Recording: Benni Grau, / Mix: Peter Breitenbach
'Rami / Göng':
Recording & Mix: Peter Breitenbach
Photo: Veith Schmoll
Cover Design: Carles Pons


Arcana Swarm

by Kat Válastur

Dance | Sound Design | Composition | Live Mixing

“The sound, the objects, the diffuse light, the emotional states of suspension, the karst and exalted movements - all of this seems bizarre and puzzling, sometimes disturbing and frightening. And everything together results in the image of an obsessive-compulsive neurotic society - that seems to be its present diagnosis here. There is no well-tempered equilibrium, only states of constant excitement.
This is nothing new as a diagnosis, but it is accurate and perfectly staged by Kat Valastur in one of her most haunting pieces.”
Frank Schmid, rbbKultur (21-11-2019) [Source]

Concept, script & choreography: Kat Válastur
Performance: Juan Pablo Cámara, Ixchel Mendoza Hernandez, Gaetano Montecasino, Ogbitse Omagbemi, Tamar Sonn, Sarah Stanley, Tiran Willemse
Light design: Martin Beeretz
Sound design: Peter Breitenbach
Set design: Leon Eixenberger
Costume: Kat Válastur
Dramaturgical advice: Einav Katan-Schmid, Maja Zimmermann Outside eye: Alexandra Balona / Yiannis Papachristos 
Assistance choreography: Kévin Quinaou
Production management: HAU Artist Office / Sabine Seifert
Touring & distribution: HAU Artist Office / Nicole Schuchardt

Further Information   ︎.                              

Video, editing: Kat Válastur
Music: Peter Breitenbach (Composition for ›Arcana Swarm‹)
Images, documentary photography: Richard Drew, Sebastiao Salgado, Robert Frank
Paintings, art works: Jan Van Eyk, Gian Lorenzo Bernini, Jacopo Pontormo, Théodore Géricault, Pieter Bruegel, intertwined with excerpts from the piece ›Arcana Swarm‹


Dreaming Collectives. Tapping Sheep.

(State 3)

by Rimini Protokoll

Theatre | Compostion | Sound Design


With their series State 1–4, Rimini Protokoll sets out to explore phenomena of post democracy. “Dreaming Collectives. Tapping Sheep” is one out of the four theater productions and is exploring potentials and dangers of the digitalisation for the processes of democracy.  [Source]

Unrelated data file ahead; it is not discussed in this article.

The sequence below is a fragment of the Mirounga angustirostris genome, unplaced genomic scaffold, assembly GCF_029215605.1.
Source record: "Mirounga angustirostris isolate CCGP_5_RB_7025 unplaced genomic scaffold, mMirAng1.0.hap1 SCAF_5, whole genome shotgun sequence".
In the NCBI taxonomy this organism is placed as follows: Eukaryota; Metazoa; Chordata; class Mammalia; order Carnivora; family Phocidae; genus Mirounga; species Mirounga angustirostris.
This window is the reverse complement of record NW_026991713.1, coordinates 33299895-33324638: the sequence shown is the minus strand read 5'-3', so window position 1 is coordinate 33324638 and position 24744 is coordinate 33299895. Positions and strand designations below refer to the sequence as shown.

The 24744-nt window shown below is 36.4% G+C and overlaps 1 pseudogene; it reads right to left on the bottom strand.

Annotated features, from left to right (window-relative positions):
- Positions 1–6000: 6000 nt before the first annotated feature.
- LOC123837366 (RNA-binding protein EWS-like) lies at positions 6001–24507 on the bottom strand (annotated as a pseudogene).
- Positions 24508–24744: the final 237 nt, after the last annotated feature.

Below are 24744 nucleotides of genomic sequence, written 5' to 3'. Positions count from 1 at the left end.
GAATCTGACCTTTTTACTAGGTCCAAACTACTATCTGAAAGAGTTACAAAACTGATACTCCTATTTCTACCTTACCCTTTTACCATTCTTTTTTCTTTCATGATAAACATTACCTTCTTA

Sound Design and Composition:

The set-up consists of 120 mobile phones, which are networked via a server. From a compositional perspective, this network is forming a surround system with 120 discrete channels. This sound set-up is complemented by a quadrophony and by several speakers on the ceiling. During the play, spectators are asked to inquire about the phone's screen. The answers are selected via the touch screen and collected and analyzed by the artificial intelligence IRIS. Each of the answers is associated with a color and a sound. The statistical distribution becomes audible as sound transmitted by the loudspeaker of the phones. In addition, the corresponding colors are projected as a statistical distribution.

Sound example:

Concept, script, direction: Daniel Wetzel
Co-author: Ioanna Valsamidou
With: Kostis Kallivretakis, Vassilis Koukalani
Stage: Magda Plevraki
Software System Design and Implementation: Dimitris Trakas (VIRA)
Music, Sound Design: Lambros Pigounis, Peter Breitenbach
Light, Technical Director: Martin Schwemin
Dramaturg: Julia Weinreich
Director assistance, Research: Andreas Andreou
Assistance, Research: Annette Müller
Director assistance: Nora Otte
Stage assistance: Natasha Tsintikidi, Anna Alma Quastenberg
Assistance Szenographie: Guy Stefanou
Gui design: Renia Papathanasiou (VIRA)
Video-Animation: Grit Schuster
Video: Mathias Oster
Live Statistic Video: Caspar Schirdewahn
On the Video: Detlef Rohrmann
Voices: Rosa-Mathilde Muck, Oskar Loßnitzer, Zoï Wetzel
Production manager State 3: Violetta Gyra, Paula Oevermann
Project coordinator State 1-4: Jessica Páez
Third Eye, Dramaturg State 1-4: Imanuel Schipper
Production assistence Rimini Protokoll: Anna Florin
Intern: Mathias Oster, Caspar Schirdewahn, Dimos Klimenof, Vassilis Lianos, Konstantina Ypsilopati (CGS Athen)
Stage Manager: Normen Schäfer︎

Photos by Martin Merkur

Rimini Protokoll: Staat 1–4: Phänomene der Postdemokratie

by Imanuel Schipper

Photo by Martin Merkur